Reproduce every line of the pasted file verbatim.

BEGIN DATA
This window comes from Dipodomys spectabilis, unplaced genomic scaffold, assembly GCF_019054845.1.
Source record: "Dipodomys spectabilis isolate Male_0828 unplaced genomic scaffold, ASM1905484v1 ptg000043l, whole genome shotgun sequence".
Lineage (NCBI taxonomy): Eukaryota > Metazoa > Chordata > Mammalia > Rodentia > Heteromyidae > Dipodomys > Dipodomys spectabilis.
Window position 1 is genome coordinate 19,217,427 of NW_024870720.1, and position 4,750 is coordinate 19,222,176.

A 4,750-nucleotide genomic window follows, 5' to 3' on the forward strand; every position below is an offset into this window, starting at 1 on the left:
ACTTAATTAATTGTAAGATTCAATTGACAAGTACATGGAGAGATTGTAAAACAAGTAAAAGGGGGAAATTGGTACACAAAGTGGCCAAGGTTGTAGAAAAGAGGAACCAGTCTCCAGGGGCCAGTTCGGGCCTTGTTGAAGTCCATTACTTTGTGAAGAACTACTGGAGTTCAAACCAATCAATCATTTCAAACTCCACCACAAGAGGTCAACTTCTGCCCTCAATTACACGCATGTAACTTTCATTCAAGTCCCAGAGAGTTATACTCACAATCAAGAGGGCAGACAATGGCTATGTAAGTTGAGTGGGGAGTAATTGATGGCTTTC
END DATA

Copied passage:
This window comes from Dipodomys spectabilis, unplaced genomic scaffold, assembly GCF_019054845.1.
Source record: "Dipodomys spectabilis isolate Male_0828 unplaced genomic scaffold, ASM1905484v1 ptg000043l, whole genome shotgun sequence".
Lineage (NCBI taxonomy): Eukaryota > Metazoa > Chordata > Mammalia > Rodentia > Heteromyidae > Dipodomys > Dipodomys spectabilis.
Window position 1 is genome coordinate 19,217,427 of NW_024870720.1, and position 4,750 is coordinate 19,222,176.

A 4,750-nucleotide genomic window follows, 5' to 3' on the forward strand; every position below is an offset into this window, starting at 1 on the left:
ACTTAATTAATTGTAAGATTCAATTGACAAGTACATGGAGAGATTGTAAAACAAGTAAAAGGGGGAAATTGGTACACAAAGTGGCCAAGGTTGTAGAAAAGAGGAACCAGTCTCCAGGGGCCAGTTCGGGCCTTGTTGAAGTCCATTACTTTGTGAAGAACTACTGGAGTTCAAACCAATCAATCATTTCAAACTCCACCACAAGAGGTCAACTTCTGCCCTCAATTACACGCATGTAACTTTCATTCAAGTCCCAGAGAGTTATACTCACAATCAAGAGGGCAGACAATGGCTATGTAAGTTGAGTGGGGAGTAATTGATGGCTTTC